English law, have constituted forgery, as was held by the 15 judges in Regina v. White, 2 Car. & K. 404, because the signature by him in his own name "per procuration," etc., showed on its face all that it purported to be, and was not a false making. As respects the blue-slips, if I were at liberty to consider the question presented as an original one, in connection with the law of evidence prevailing in this state, I should be inclined to hold that they might possibly constitute forgery at common law; on the ground that, under the usage of the bank and the course of dealing, these blueslips, as between Tully and the bank, when supplemented by his own oath, as correct entries made at the time of the transaction and in the course of his official duty, might, in the absence of his own recollection, become evidence in his favor, admissible under our rules of evidence, to show an investment by him of the moneys he had received as stated in the slips, and hence tending to show an acquittance to him therefor as against the bank; that these slips were precisely equivalent to entries in the books of the bank by Tully, and of the same effect as if it had been the practice for Tully to make entries in the books of the bank instead of rendering the blue-slips for the purpose of such entries by others. Such entries in the books of the bank, in the course of his daily duties, would, in connection with his own oath, I think, afford some corroborative evidence in themselves, as against the bank, in favor of the person making them as parts of the res gestm. Whart. Crim. Law, §§ 663-668; 1 Green!. Ev. § 118m; McGoldrick v. Traphagen, 88 N. Y.334; Chaffee v. U. S. 18 Wall. 5]6, 541; Bank of Monroe v.Culver, 2 Hill, 531; Conklin v. Stamle?', 2 Hilt. 423, 428; Burkev. Wolfe, 38 N. Y. Super. 263; Biles v. Com. 32 Pa. St. 529; 1 Tay. Ev, §§ 697-712. When such entries are made falsely and fraudulently in order to conceal embezzlements, they might well, I think, under our law, be hela to be forgeries at cammon law, as papers falsely made to the prejudice of the bank; because capable of being made use of, in connection with his own oath, as evidence against it: and the false manufacture of written evidence against another is clearly forgery. Herein, as it seems to me, lies the distinction between papers or documents capable of such a use, and others which are merely false statements and can have no such legal effect to another's prejudice. A letter written by an agent to his principal containing a false and fraudulent account of a business transaction is not forgery, because it has not, and cannot be made to have, any legal force or validity in itself against any other person than the writer. However false its statements, it is precisely what it purports to be, and nothing else, and not capable of any other use. State v. Young, 46 N. H. 266. But if the principal should insert in the letter an alteration injurious to the agent, the alteration would be forgery on his part, because false, and because the letter would be prima facie evidence against the agent. So if a check delivered in payment of goods purchased be drawn fraudulently against a bank where the drawer has no funds, and has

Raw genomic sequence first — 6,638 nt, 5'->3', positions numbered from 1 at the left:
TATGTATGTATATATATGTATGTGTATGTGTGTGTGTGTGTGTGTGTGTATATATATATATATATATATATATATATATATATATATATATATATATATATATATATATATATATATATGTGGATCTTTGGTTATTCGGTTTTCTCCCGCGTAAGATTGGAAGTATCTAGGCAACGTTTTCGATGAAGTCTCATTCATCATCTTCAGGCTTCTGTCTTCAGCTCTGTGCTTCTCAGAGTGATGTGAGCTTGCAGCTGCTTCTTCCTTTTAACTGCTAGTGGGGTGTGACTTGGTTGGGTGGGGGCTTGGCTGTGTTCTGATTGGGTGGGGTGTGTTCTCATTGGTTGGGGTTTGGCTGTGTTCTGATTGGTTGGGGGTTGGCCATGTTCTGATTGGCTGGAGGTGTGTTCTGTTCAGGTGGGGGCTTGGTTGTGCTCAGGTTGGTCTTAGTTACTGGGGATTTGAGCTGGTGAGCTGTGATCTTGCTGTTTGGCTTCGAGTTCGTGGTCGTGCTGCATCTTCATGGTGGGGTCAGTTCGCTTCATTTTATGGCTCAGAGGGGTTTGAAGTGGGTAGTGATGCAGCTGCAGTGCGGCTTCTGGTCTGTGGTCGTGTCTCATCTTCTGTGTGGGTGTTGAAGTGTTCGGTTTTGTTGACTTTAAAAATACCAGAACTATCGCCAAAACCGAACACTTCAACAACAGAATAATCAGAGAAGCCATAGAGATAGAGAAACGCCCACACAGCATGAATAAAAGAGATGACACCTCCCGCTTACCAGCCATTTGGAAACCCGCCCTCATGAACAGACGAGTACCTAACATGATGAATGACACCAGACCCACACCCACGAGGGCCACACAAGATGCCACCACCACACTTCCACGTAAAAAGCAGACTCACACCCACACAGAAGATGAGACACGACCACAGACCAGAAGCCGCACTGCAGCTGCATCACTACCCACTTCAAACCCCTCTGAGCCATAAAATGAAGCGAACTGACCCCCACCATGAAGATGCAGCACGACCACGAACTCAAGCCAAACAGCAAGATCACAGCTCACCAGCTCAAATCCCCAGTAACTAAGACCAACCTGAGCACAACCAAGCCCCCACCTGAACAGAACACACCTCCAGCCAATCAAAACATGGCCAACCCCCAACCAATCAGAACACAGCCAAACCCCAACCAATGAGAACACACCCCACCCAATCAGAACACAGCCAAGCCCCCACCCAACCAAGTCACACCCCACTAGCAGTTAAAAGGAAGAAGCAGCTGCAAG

no reason to expect payment, such a check is not forgery, since it binds nobody but the drawer, and is precisely such as he made it and intended it to be; but if the holder fraudulently increase the amount payable after the check has been signed, that is forgery on his part, because the check is evidence and apparent authority for drawing an amount of money which the maker never authorized. In all these cases the distinction seems to me to turn upon the question whether the instrument has, or can be made to have, any legal force or effect, in itself considered, against any other person than him who makes the false statement or alteration. If it has, and is designed and calculated to deceive, it is forgery; otherwise not. This distinction, I think, is well shown in the case of Regina v. White, above referred to. 2 Car. & K. 404. There the accused was held, at nisi prius, guilty of forgery for indorsing a check "per procuration Thomas Tomlinson," adding his own name; upon which he drew the amount of the check, stating at the time that he was authorized to sign in that manner. He had in fact no authority to sign in that manner. On appeal before the 15 judges, the verdict was set aside as erroneous, on the ground, as I understand, that thero was nothing in the signature that purported to be anything different than what it was; and though the indorsement "per pro.," etc., was false, that signature was no evidence whatever against Tomlinson of any authority from him, and could not be made such; but was merely a naked false statement in writing. Entries in pass-books, on the other hand, purport to bind the parties, and are evidence of accountability for the amounts entered, and hence a subject of forgery. Regina v. Moody, 9 Cox, Cr. Cas. 166, 168. In this case, if the blue-slip were nothing more than a mere direction to the accountants to credit the agent and charge Railton, although it contained by implication a representation of the investment of the amount named with the Railtons, that would not have constituted forgery, but merely a false representation in writing. It could only become forgery by virtue of some quality as evidence which it might possibly acquire in Tully's favor, under the usage and practice of the bank and the law of the place, tending to acquit him for the money which he had drawn from the agent. For the purposes of this hearing, however, on a claim of extradi. tion by the British government, I am precluded from passing upon this as an original question, in connection with the rules of evidence prevailing here, because this transaction was in England, where a different rule of evidence seems to prevail, (3 Bl. Comm. 368; 3 Barn. & Ald. 142;) and also because, in a case identical with the present, as it seems to me, in all essential particulars, the court of appeal in England has held this offense not to be forgery. I refer to the case of Charles Windsor, 6 Best & R. 522, who, in 1865, was arrested in London on the charge of, forgery upon the Mercantile Bank of this ,ity, in making false and fraudulent entries in the books of the bank.